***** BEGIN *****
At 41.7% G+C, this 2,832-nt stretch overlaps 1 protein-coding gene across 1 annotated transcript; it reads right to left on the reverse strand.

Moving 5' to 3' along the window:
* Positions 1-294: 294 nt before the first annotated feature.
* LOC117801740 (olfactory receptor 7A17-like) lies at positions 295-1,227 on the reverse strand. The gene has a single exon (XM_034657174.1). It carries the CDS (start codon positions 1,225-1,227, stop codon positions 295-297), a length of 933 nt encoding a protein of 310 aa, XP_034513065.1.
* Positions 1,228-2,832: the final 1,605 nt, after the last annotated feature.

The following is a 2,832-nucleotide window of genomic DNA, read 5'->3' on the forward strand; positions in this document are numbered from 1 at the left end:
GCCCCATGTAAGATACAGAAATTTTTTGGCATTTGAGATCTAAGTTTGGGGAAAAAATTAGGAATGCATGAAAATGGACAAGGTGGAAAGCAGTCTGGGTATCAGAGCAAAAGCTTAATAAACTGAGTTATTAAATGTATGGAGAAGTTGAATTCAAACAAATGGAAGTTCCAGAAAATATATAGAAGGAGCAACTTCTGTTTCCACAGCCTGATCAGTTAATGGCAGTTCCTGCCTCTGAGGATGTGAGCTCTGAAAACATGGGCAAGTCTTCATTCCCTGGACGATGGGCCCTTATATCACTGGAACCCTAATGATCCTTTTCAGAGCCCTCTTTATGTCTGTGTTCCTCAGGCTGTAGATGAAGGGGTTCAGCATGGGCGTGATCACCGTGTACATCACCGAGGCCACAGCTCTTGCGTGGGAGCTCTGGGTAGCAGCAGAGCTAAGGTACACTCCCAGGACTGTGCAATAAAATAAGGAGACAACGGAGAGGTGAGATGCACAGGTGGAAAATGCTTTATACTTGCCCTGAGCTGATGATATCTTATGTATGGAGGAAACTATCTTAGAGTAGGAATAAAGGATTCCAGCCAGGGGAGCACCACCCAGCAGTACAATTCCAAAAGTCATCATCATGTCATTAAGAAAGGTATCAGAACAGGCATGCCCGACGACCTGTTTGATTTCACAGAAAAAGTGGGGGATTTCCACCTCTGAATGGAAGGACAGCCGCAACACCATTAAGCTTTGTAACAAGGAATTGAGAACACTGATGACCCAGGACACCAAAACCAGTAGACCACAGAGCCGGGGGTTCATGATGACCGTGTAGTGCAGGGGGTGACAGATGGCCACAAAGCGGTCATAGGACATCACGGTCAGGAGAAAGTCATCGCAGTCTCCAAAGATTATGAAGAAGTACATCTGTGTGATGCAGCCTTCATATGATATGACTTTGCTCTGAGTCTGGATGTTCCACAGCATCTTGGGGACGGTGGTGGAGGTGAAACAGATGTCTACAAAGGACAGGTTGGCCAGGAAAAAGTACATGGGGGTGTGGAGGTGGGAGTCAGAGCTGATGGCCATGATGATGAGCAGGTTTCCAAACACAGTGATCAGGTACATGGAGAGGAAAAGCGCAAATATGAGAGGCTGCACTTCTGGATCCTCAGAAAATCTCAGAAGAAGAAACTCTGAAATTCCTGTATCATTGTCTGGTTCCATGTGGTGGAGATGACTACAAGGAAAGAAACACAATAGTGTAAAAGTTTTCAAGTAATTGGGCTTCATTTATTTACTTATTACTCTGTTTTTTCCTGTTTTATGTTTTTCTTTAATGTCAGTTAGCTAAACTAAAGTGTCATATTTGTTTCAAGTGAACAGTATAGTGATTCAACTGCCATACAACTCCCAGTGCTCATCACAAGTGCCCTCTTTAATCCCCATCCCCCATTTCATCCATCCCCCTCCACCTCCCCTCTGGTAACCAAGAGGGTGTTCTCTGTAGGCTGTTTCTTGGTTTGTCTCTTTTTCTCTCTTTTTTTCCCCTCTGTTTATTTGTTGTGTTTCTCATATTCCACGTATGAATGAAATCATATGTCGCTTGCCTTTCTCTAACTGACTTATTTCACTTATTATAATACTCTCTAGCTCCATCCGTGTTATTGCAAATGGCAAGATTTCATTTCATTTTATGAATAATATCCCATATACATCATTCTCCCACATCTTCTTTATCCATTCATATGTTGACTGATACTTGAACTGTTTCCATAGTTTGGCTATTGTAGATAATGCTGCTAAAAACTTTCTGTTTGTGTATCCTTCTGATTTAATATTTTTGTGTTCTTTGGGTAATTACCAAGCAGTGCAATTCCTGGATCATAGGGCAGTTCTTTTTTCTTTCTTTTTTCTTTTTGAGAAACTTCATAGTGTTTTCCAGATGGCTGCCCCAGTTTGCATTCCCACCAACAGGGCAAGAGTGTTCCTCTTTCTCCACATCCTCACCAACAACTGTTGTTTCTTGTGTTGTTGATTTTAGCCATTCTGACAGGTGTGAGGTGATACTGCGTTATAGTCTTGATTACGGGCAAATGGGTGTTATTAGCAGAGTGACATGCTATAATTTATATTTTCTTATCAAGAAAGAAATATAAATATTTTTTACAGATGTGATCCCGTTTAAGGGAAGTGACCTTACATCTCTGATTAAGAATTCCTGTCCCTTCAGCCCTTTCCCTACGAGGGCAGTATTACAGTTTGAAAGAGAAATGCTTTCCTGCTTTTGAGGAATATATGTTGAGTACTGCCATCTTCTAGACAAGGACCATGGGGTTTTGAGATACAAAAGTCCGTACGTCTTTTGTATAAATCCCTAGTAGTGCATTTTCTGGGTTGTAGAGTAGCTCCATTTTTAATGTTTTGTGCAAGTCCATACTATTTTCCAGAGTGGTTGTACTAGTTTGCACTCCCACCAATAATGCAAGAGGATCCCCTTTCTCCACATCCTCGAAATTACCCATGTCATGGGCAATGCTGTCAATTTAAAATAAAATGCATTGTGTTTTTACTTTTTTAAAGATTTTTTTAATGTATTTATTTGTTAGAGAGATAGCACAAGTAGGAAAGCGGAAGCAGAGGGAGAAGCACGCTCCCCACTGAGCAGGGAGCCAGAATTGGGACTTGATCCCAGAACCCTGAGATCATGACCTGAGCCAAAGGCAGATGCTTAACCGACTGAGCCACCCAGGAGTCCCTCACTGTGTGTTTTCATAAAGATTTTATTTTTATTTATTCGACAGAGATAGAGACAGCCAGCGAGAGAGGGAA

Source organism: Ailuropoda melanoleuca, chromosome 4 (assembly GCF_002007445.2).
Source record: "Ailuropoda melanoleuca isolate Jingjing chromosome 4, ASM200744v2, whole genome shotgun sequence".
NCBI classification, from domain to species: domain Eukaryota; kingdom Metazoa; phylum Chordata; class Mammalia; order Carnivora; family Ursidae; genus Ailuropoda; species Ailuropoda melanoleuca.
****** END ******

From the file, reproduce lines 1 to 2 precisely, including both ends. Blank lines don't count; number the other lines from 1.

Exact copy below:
At 41.7% G+C, this 2,832-nt stretch overlaps 1 protein-coding gene across 1 annotated transcript; it reads right to left on the reverse strand.

Moving 5' to 3' along the window: